WIUM Tristates Public Radio

COMMENTARY – The Impermanence of Everything

Nov 6, 2019

Winter came early this year ushering in the end of the summer gardening season.  Tomatoes, herbs, and flowers vanished beneath the snow and won't reemerge until summer comes again. As I took my last walk through Barefoot Gardens (a CSA in Macomb) this year, I was especially mindful of how everything changes.  Always.  The end of the 2019 season marked the end of seventeen years that John Curtis and his family have made cultivating food and community the center of their lives.  I will miss the leisurely Saturday mornings after yoga in the garden and the solstice celebrations filled with amazing people and wonderful food.  But aside from being a bit sad, I am grateful for what John and Karen have given this community. 

When Michael and I arrived in Macomb twenty years ago, the Curtis’s were the only people we knew.  They helped us find a place to live in the country, not far from their first home on Bellingham Road.  A decade earlier John and Karen and I had been Peace Corps Volunteers together in the Dominican Republic where gardening and cooking together had been central to our lives. 

The first Barefoot Gardens on Bellingham Road was an oasis for our new family.  It gave our girls space to roam and other children to play with.  Perhaps more importantly for Michael and me as young parents, the gardens came with other adults to watch over and teach our girls.  The adults kept their eyes on all the children, especially our little Maren who had a tendency to run hell-bent towards the cows, ignoring the barbed wire fence standing between her and the “moos.”  Most of us were academics, having moved to Macomb because of the university.  I think we were all looking for a sense of community and family and the garden provided that and then some. 

As the years rolled by Sean Dixon, another dear friend from Peace Corps, moved to Macomb and the garden moved to its current location on West Adams Street.  Hoop houses were built, extending the vegetable harvest well into fall.  Weddings and graduations were celebrated as was the passing of our dear friend Sean.  Glasses were raised in joy and sorrow.  While John had planted thousands of vegetable seeds over the years, he had also planted the seeds for how people who in the beginning shared little other than a location could grow into a strong and nurturing community.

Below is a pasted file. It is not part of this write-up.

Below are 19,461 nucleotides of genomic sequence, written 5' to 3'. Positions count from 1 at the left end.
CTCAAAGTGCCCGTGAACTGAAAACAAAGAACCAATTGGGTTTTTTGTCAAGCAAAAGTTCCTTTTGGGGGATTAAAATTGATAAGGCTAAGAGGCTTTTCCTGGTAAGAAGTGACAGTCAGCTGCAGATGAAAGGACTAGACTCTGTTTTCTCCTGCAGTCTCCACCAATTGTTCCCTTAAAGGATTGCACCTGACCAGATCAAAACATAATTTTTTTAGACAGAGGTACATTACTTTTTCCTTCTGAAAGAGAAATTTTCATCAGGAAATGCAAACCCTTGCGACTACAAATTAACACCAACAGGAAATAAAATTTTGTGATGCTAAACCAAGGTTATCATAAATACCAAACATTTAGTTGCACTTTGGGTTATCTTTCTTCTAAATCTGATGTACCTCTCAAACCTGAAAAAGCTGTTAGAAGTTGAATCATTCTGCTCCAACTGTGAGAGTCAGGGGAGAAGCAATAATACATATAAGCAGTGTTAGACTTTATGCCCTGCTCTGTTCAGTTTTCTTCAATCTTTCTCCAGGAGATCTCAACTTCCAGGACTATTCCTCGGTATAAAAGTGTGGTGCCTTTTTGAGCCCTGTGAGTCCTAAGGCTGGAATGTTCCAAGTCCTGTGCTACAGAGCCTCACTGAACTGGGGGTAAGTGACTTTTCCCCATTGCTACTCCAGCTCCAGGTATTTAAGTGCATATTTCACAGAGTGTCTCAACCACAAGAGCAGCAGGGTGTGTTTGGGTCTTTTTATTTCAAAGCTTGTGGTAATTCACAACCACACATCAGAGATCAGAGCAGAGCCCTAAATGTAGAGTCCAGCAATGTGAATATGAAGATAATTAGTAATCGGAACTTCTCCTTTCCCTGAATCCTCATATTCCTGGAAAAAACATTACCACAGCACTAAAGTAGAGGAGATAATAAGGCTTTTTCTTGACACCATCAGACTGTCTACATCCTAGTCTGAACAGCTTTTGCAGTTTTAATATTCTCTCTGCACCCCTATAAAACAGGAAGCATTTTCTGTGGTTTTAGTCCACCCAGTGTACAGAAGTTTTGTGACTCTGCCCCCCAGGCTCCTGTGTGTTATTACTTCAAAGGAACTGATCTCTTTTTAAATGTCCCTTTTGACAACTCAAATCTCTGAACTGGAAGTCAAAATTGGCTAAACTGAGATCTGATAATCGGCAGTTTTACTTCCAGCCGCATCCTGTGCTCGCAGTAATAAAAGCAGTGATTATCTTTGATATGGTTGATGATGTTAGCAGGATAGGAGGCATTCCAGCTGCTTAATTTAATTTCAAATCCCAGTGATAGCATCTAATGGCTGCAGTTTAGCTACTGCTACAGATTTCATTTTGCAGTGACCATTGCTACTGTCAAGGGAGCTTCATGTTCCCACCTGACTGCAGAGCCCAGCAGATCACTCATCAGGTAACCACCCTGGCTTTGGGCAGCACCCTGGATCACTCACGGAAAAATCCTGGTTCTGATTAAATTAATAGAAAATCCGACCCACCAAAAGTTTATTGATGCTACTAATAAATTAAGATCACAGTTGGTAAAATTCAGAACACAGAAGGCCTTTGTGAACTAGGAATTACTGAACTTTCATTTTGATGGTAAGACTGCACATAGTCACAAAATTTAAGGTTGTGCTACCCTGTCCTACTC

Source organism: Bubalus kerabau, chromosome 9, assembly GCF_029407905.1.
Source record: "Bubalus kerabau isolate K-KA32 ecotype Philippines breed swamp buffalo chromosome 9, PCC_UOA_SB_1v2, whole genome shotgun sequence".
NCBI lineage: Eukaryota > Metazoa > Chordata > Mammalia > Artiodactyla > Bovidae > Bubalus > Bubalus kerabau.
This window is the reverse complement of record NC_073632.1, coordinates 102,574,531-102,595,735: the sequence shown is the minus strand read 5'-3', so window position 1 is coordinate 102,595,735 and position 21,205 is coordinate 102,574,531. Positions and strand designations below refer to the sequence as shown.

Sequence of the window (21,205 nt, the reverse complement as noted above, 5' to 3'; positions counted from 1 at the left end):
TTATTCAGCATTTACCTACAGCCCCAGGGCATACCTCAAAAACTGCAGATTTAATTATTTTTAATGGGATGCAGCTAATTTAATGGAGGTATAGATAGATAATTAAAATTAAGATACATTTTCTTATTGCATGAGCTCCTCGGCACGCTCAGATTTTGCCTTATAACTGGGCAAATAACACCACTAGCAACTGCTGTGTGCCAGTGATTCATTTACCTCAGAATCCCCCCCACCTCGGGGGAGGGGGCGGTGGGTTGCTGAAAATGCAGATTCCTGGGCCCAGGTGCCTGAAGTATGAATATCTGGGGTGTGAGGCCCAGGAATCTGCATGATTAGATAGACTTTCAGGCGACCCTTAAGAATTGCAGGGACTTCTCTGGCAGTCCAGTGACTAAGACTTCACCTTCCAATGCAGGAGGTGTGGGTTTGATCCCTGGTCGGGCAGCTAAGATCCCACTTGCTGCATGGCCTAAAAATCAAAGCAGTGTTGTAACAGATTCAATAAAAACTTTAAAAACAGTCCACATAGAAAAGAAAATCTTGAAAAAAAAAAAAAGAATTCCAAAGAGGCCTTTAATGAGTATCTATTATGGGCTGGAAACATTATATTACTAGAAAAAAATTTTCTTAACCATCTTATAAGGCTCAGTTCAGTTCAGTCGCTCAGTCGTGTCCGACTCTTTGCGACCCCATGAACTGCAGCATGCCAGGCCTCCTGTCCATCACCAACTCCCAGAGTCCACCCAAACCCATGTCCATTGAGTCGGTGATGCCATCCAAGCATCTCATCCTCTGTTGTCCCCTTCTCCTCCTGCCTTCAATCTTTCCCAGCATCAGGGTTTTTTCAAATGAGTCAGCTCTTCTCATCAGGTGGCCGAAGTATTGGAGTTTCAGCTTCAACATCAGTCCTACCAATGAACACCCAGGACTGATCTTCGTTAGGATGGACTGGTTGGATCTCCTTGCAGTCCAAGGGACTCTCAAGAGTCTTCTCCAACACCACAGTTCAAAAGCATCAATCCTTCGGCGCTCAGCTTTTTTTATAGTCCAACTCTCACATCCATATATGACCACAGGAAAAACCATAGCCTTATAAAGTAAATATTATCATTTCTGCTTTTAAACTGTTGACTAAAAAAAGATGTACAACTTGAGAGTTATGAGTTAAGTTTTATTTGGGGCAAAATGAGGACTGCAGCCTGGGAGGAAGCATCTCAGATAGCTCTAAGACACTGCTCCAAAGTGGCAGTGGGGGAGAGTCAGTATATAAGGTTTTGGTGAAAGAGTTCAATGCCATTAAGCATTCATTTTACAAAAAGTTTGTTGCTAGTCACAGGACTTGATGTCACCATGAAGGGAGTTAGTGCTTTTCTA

This community, our community has undergone a lot of change in the last several years; and much of it has been significant.  Yet walking through the garden that one last time swept away those feelings of being overwhelmed by change, because I understand that life is impermanent.  It’s hard to deal with impermanence in our lives – relationships and careers and houses that get messy. Thinking about the circle of life in a garden offers us a way to consider this through the lens of nature’s cycles. 

Cash Clay[1] writes that when things change, they often cease to be what we want them to be.  Just as we cannot go back to the WIU of the past, nor will I be able to spend my Saturday mornings harvesting blueberries at Barefoot Gardens. And you know what?  That’s okay.  Instead of feeling frantic about the demise my job or community, I choose to look for opportunities to make my new normal the best it can be.  Maybe that means welcoming a different type of student to WIU. 

And maybe, just maybe it means that I will build a little greenhouse in my own backyard and do a little gardening myself.  

Heather McIlvaine-Newsad is a professor of Anthropology at Western Illinois University.

The opinions expressed are not necessarily those of the university or Tri States Public Radio. Diverse viewpoints are welcomed and encouraged.


[1] https://shambhalatimes.org/2018/06/16/gardening-and-impermanence/